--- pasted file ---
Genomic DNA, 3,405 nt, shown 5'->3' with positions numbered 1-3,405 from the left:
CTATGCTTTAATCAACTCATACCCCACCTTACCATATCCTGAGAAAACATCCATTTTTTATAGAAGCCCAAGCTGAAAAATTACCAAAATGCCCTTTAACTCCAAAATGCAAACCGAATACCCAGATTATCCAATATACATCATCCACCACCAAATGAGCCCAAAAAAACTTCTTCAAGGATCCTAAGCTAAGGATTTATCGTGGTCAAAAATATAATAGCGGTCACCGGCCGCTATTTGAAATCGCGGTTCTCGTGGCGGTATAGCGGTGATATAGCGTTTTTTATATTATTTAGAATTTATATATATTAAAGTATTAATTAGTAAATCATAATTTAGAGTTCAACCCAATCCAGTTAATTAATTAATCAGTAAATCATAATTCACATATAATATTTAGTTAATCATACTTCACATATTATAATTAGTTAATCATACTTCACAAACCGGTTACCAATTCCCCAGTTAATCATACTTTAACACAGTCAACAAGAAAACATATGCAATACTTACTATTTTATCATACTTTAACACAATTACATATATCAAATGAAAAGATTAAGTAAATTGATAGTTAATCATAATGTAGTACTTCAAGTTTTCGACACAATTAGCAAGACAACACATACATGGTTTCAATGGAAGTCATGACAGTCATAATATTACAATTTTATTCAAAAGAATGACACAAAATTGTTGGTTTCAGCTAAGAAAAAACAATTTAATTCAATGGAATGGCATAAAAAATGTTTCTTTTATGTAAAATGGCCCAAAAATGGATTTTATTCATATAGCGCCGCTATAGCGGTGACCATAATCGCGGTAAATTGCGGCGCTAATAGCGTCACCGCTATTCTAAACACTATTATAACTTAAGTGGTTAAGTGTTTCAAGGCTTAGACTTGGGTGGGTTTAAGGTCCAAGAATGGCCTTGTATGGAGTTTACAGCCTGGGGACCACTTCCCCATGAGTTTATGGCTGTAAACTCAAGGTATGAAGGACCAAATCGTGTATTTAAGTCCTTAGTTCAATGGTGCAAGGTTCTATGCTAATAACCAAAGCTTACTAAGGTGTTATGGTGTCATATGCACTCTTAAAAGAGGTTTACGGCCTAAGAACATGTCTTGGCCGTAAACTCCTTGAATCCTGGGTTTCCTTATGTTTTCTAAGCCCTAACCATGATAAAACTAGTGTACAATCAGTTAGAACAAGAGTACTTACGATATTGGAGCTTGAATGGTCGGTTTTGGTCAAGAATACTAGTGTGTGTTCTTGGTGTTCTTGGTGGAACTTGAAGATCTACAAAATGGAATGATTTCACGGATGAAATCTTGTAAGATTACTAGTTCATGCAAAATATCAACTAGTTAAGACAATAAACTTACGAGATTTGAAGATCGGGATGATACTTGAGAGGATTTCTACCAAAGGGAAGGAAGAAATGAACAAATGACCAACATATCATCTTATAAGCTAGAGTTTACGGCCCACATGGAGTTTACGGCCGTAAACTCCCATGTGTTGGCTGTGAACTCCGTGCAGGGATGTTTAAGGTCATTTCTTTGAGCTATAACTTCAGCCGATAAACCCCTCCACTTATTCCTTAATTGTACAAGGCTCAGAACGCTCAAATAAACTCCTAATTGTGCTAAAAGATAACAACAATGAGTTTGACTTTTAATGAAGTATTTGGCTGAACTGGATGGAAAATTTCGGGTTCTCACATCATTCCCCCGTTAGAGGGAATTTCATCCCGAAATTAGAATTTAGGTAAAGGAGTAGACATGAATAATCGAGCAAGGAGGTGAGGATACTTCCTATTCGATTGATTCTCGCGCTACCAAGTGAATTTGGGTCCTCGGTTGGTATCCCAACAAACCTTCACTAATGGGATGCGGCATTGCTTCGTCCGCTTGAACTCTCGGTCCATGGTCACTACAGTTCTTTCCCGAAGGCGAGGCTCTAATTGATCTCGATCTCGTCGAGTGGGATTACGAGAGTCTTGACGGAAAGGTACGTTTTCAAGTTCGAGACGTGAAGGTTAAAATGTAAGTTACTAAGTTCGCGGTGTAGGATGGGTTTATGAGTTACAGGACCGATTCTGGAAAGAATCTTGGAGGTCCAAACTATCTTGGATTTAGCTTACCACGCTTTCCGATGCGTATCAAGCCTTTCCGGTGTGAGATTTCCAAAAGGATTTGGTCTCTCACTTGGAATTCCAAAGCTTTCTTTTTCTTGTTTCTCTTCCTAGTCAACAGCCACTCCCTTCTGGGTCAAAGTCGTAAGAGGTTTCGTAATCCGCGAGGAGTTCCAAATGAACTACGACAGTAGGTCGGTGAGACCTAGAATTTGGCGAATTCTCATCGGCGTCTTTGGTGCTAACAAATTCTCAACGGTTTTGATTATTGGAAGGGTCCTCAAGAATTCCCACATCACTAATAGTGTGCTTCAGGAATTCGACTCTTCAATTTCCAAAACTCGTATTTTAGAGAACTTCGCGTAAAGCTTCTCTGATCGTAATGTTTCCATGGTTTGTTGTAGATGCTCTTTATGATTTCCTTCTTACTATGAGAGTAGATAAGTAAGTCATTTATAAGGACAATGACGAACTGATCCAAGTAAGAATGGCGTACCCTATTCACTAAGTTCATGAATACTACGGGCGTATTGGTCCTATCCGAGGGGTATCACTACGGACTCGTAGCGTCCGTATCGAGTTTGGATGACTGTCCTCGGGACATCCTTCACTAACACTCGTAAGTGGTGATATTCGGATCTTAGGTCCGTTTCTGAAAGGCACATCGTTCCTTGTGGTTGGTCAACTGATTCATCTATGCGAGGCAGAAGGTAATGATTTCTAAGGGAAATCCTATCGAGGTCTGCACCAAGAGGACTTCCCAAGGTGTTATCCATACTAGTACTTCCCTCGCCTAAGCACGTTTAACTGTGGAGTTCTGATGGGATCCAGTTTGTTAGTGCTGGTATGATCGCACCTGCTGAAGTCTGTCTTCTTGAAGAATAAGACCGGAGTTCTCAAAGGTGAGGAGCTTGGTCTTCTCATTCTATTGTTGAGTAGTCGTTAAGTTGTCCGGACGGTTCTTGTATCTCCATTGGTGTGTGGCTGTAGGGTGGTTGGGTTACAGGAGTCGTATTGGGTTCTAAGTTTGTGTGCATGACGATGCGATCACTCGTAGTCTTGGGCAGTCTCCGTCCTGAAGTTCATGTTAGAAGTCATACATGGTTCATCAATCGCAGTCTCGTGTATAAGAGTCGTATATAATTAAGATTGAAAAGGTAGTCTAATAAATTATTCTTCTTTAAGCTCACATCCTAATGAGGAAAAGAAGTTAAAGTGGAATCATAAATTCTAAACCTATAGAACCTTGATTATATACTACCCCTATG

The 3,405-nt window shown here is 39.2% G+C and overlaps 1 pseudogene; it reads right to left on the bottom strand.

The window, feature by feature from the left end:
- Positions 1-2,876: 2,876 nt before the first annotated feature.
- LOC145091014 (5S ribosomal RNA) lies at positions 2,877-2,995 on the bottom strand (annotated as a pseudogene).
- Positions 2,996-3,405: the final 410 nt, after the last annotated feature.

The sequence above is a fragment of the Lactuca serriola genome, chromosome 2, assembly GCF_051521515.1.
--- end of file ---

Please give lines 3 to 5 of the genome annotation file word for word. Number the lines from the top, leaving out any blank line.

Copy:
The 3,405-nt window shown here is 39.2% G+C and overlaps 1 pseudogene; it reads right to left on the bottom strand.

The window, feature by feature from the left end:
- Positions 1-2,876: 2,876 nt before the first annotated feature.